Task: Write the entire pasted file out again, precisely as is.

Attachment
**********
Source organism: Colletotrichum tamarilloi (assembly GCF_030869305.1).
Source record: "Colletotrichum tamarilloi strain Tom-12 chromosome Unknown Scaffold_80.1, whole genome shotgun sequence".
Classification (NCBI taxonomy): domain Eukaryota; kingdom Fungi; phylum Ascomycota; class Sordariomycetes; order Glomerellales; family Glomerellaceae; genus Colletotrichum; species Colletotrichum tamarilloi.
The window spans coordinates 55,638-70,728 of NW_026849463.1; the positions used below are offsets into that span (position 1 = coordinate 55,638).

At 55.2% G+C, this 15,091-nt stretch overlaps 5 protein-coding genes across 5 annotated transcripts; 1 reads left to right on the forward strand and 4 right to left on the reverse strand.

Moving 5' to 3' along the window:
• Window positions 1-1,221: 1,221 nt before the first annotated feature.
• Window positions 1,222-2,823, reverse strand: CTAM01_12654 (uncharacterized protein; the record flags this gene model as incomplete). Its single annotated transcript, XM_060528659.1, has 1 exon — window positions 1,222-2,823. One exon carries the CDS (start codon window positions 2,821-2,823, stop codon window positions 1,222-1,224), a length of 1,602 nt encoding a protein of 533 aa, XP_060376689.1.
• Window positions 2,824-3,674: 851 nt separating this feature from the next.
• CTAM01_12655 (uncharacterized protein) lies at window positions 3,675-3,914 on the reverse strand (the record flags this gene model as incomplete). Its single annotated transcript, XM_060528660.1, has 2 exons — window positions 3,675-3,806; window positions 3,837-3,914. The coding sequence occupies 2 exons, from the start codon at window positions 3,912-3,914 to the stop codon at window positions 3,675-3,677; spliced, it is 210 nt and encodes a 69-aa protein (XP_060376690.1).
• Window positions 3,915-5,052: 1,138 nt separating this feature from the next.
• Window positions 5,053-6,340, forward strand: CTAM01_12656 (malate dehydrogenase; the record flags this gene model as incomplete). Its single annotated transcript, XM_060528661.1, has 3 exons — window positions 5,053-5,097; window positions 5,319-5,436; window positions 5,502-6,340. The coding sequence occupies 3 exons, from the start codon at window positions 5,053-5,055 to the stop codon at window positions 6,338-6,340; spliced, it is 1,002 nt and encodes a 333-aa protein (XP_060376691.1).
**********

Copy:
Source organism: Colletotrichum tamarilloi (assembly GCF_030869305.1).
Source record: "Colletotrichum tamarilloi strain Tom-12 chromosome Unknown Scaffold_80.1, whole genome shotgun sequence".
Classification (NCBI taxonomy): domain Eukaryota; kingdom Fungi; phylum Ascomycota; class Sordariomycetes; order Glomerellales; family Glomerellaceae; genus Colletotrichum; species Colletotrichum tamarilloi.
The window spans coordinates 55,638-70,728 of NW_026849463.1; the positions used below are offsets into that span (position 1 = coordinate 55,638).

At 55.2% G+C, this 15,091-nt stretch overlaps 5 protein-coding genes across 5 annotated transcripts; 1 reads left to right on the forward strand and 4 right to left on the reverse strand.

Moving 5' to 3' along the window:
• Window positions 1-1,221: 1,221 nt before the first annotated feature.
• Window positions 1,222-2,823, reverse strand: CTAM01_12654 (uncharacterized protein; the record flags this gene model as incomplete). Its single annotated transcript, XM_060528659.1, has 1 exon — window positions 1,222-2,823. One exon carries the CDS (start codon window positions 2,821-2,823, stop codon window positions 1,222-1,224), a length of 1,602 nt encoding a protein of 533 aa, XP_060376689.1.
• Window positions 2,824-3,674: 851 nt separating this feature from the next.
• CTAM01_12655 (uncharacterized protein) lies at window positions 3,675-3,914 on the reverse strand (the record flags this gene model as incomplete). Its single annotated transcript, XM_060528660.1, has 2 exons — window positions 3,675-3,806; window positions 3,837-3,914. The coding sequence occupies 2 exons, from the start codon at window positions 3,912-3,914 to the stop codon at window positions 3,675-3,677; spliced, it is 210 nt and encodes a 69-aa protein (XP_060376690.1).
• Window positions 3,915-5,052: 1,138 nt separating this feature from the next.
• Window positions 5,053-6,340, forward strand: CTAM01_12656 (malate dehydrogenase; the record flags this gene model as incomplete). Its single annotated transcript, XM_060528661.1, has 3 exons — window positions 5,053-5,097; window positions 5,319-5,436; window positions 5,502-6,340. The coding sequence occupies 3 exons, from the start codon at window positions 5,053-5,055 to the stop codon at window positions 6,338-6,340; spliced, it is 1,002 nt and encodes a 333-aa protein (XP_060376691.1).